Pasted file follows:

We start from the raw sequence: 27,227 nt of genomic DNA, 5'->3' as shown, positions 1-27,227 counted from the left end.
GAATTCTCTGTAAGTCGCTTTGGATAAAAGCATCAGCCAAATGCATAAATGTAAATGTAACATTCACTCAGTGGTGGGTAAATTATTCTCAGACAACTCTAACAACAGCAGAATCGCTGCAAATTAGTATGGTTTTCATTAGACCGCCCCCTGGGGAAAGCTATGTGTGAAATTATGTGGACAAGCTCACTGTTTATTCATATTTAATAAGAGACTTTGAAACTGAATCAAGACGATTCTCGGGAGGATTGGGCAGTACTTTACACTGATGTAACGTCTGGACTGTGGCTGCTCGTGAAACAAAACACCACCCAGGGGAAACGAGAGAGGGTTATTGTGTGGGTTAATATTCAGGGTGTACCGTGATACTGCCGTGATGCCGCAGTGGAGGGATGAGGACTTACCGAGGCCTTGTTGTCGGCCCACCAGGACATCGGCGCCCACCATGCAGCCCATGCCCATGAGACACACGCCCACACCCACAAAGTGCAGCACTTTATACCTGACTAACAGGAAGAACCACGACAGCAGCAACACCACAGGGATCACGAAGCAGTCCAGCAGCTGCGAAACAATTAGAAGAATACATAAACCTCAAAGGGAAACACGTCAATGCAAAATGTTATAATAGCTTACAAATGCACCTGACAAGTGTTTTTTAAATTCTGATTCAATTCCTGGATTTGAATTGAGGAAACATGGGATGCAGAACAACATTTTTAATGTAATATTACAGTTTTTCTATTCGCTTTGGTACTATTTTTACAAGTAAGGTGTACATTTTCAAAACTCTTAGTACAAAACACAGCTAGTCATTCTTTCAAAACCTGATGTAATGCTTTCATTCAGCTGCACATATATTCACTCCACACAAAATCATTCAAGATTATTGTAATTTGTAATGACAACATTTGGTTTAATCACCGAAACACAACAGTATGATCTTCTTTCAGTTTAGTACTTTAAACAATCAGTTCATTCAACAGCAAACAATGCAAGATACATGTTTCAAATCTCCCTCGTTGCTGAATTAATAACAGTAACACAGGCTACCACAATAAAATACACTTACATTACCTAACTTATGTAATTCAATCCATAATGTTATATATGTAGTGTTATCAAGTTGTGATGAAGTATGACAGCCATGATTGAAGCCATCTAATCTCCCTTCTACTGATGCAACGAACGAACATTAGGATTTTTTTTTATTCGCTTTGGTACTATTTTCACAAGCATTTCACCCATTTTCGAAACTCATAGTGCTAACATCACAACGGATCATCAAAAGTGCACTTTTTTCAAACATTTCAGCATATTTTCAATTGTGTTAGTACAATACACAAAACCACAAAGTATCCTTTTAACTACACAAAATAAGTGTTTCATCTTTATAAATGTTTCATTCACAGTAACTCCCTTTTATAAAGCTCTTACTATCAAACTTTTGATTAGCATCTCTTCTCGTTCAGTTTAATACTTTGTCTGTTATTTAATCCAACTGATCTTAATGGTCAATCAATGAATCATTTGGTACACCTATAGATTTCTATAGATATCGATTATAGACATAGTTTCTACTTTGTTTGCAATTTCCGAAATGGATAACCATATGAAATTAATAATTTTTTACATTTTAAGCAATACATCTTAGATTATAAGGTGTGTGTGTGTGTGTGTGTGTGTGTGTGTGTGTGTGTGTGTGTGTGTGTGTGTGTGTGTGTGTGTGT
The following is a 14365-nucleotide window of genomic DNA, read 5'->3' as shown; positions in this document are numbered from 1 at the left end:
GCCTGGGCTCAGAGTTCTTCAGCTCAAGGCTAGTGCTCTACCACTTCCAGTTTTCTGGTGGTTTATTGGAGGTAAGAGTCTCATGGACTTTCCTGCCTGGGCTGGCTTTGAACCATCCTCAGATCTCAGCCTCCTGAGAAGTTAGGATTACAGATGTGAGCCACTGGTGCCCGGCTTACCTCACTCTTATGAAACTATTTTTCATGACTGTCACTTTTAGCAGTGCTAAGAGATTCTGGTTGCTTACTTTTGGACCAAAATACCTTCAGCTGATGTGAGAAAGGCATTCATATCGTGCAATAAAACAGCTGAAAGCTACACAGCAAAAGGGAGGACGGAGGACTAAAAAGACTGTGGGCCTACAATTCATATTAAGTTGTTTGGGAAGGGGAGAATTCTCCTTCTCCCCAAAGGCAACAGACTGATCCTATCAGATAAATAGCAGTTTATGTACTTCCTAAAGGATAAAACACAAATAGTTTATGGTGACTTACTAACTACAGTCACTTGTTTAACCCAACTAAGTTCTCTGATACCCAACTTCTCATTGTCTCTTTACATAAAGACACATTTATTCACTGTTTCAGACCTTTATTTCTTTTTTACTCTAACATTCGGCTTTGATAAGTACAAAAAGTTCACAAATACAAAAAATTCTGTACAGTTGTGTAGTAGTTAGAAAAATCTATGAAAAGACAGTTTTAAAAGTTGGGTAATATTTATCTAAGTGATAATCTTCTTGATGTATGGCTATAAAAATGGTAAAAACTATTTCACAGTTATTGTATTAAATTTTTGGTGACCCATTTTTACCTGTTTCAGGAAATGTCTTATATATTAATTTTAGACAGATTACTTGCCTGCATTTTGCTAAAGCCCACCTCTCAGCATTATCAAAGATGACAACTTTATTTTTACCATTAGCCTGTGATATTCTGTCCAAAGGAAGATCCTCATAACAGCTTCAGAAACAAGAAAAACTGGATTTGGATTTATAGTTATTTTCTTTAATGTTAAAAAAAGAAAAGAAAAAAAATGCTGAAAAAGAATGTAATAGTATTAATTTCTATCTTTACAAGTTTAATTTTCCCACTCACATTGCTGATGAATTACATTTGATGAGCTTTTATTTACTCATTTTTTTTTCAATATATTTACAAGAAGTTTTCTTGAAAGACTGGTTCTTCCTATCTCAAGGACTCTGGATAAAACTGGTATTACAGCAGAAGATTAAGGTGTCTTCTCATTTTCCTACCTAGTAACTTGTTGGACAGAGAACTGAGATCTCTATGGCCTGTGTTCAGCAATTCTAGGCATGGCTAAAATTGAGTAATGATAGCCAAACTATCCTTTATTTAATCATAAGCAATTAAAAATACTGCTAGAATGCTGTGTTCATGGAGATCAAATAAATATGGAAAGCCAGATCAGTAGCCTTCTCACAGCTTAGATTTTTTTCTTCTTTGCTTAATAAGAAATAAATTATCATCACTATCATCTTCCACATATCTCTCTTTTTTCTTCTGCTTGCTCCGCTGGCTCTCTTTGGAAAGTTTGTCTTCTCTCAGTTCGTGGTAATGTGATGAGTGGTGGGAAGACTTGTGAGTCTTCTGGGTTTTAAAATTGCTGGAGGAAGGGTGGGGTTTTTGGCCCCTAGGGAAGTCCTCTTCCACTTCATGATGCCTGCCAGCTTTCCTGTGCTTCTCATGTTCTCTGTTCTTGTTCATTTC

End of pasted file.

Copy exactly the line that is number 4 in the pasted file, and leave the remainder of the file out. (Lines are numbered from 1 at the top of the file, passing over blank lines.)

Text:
GCCTGGGCTCAGAGTTCTTCAGCTCAAGGCTAGTGCTCTACCACTTCCAGTTTTCTGGTGGTTTATTGGAGGTAAGAGTCTCATGGACTTTCCTGCCTGGGCTGGCTTTGAACCATCCTCAGATCTCAGCCTCCTGAGAAGTTAGGATTACAGATGTGAGCCACTGGTGCCCGGCTTACCTCACTCTTATGAAACTATTTTTCATGACTGTCACTTTTAGCAGTGCTAAGAGATTCTGGTTGCTTACTTTTGGACCAAAATACCTTCAGCTGATGTGAGAAAGGCATTCATATCGTGCAATAAAACAGCTGAAAGCTACACAGCAAAAGGGAGGACGGAGGACTAAAAAGACTGTGGGCCTACAATTCATATTAAGTTGTTTGGGAAGGGGAGAATTCTCCTTCTCCCCAAAGGCAACAGACTGATCCTATCAGATAAATAGCAGTTTATGTACTTCCTAAAGGATAAAACACAAATAGTTTATGGTGACTTACTAACTACAGTCACTTGTTTAACCCAACTAAGTTCTCTGATACCCAACTTCTCATTGTCTCTTTACATAAAGACACATTTATTCACTGTTTCAGACCTTTATTTCTTTTTTACTCTAACATTCGGCTTTGATAAGTACAAAAAGTTCACAAATACAAAAAATTCTGTACAGTTGTGTAGTAGTTAGAAAAATCTATGAAAAGACAGTTTTAAAAGTTGGGTAATATTTATCTAAGTGATAATCTTCTTGATGTATGGCTATAAAAATGGTAAAAACTATTTCACAGTTATTGTATTAAATTTTTGGTGACCCATTTTTACCTGTTTCAGGAAATGTCTTATATATTAATTTTAGACAGATTACTTGCCTGCATTTTGCTAAAGCCCACCTCTCAGCATTATCAAAGATGACAACTTTATTTTTACCATTAGCCTGTGATATTCTGTCCAAAGGAAGATCCTCATAACAGCTTCAGAAACAAGAAAAACTGGATTTGGATTTATAGTTATTTTCTTTAATGTTAAAAAAAGAAAAGAAAAAAAATGCTGAAAAAGAATGTAATAGTATTAATTTCTATCTTTACAAGTTTAATTTTCCCACTCACATTGCTGATGAATTACATTTGATGAGCTTTTATTTACTCATTTTTTTTTCAATATATTTACAAGAAGTTTTCTTGAAAGACTGGTTCTTCCTATCTCAAGGACTCTGGATAAAACTGGTATTACAGCAGAAGATTAAGGTGTCTTCTCATTTTCCTACCTAGTAACTTGTTGGACAGAGAACTGAGATCTCTATGGCCTGTGTTCAGCAATTCTAGGCATGGCTAAAATTGAGTAATGATAGCCAAACTATCCTTTATTTAATCATAAGCAATTAAAAATACTGCTAGAATGCTGTGTTCATGGAGATCAAATAAATATGGAAAGCCAGATCAGTAGCCTTCTCACAGCTTAGATTTTTTTCTTCTTTGCTTAATAAGAAATAAATTATCATCACTATCATCTTCCACATATCTCTCTTTTTTCTTCTGCTTGCTCCGCTGGCTCTCTTTGGAAAGTTTGTCTTCTCTCAGTTCGTGGTAATGTGATGAGTGGTGGGAAGACTTGTGAGTCTTCTGGGTTTTAAAATTGCTGGAGGAAGGGTGGGGTTTTTGGCCCCTAGGGAAGTCCTCTTCCACTTCATGATGCCTGCCAGCTTTCCTGTGCTTCTCATGTTCTCTGTTCTTGTTCATTTC